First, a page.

French banks have given out more than 120 billion euros in state-backed loans so far this year. FBF added that a permanent dialogue between companies and their bankers was essential in order to find the best solution for reimbursement of the loans.

“Banks are confident in their ability to act, as they did during the deployment of PGE (state-backed loans), in a perfect coordination with public authorities and businesses,” FBF said.

Prime Minister Jean Castex said people could break the curfew to travel to and from work, catch a train or plane, seek medical attention and even walk a dog – but an interior ministry exemption document would be needed in case of a police check.

France’s interior minister said 12,000 police would enforce the curfews in Paris, Toulouse, Marseille, Montpellier, Grenoble, Rouen, Lille, Lyon and Saint-Etienne. In all, the curfew order covers about 20 million people, almost a third of France’s population.

Anyone breaking the curfew will be fined 135 euros

(Reporting by Geert de Clercq; Writing by Benoit Van Overstraeten; Editing by John Stonestreet and Tomasz Janowski and Kirsten Donovan)

Protesters sue Kenosha claiming arrests, curfew violate U.S. Constitution

By Keith Coffman

(Reuters) – Four people arrested for curfew violations while protesting the shooting of a Black man by a white policeman in Kenosha, Wisconsin sued the city and county governments on Tuesday, claiming they were denied free speech rights guaranteed by the U.S. Constitution.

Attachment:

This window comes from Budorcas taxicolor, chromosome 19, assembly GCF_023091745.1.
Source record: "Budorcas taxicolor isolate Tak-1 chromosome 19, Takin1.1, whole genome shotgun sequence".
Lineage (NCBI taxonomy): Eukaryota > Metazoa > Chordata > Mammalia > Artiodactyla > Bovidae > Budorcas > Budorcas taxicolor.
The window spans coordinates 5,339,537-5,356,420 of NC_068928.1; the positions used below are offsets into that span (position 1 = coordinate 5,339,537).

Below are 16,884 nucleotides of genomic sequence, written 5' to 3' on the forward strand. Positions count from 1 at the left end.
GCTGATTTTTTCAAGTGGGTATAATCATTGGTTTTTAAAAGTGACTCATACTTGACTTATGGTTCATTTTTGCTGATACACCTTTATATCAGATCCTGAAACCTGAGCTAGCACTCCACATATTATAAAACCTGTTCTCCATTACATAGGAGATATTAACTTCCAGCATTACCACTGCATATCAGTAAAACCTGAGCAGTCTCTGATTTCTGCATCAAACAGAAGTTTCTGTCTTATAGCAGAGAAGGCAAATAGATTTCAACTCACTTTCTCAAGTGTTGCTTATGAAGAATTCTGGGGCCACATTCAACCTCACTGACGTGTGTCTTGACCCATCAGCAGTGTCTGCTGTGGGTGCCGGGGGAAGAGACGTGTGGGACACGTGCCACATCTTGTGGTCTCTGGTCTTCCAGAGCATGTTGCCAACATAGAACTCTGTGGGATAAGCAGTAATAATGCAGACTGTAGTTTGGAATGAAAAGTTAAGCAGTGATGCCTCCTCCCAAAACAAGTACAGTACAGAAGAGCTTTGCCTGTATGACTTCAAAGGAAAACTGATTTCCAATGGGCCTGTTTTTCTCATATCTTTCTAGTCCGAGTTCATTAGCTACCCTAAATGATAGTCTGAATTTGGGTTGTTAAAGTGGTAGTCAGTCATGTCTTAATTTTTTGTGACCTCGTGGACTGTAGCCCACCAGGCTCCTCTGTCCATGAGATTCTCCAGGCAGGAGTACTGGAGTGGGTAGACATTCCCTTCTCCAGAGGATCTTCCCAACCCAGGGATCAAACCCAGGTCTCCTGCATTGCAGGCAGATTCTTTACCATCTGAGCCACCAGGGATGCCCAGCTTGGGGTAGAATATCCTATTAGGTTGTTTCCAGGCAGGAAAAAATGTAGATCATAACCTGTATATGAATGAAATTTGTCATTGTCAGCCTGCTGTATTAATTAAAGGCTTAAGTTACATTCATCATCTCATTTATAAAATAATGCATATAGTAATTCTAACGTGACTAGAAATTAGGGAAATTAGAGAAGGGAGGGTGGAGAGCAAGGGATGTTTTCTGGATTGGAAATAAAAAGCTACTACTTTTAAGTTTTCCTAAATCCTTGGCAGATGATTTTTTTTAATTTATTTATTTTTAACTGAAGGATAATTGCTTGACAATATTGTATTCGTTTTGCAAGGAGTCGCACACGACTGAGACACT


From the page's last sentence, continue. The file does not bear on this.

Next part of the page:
The plaintiffs argue that more than 150 people protesting the shooting have been taken into custody while pro-police demonstrators have been allowed to freely take to the streets, according to the lawsuit filed in federal court for the Eastern District of Wisconsin.

“In Kenosha, there are two sets of laws – one that applies to those who protest police brutality and racism, and another for those who support the police,” the plaintiffs argue in their complaint, which seeks a temporary restraining order until the litigation can be heard in court.

Reuters could not reach city and county officials for comment after business hours.

Kenosha has been the scene of sometimes violent protests after video footage surfaced showing a police officer shooting Jacob Blake, 29, multiple times in the back.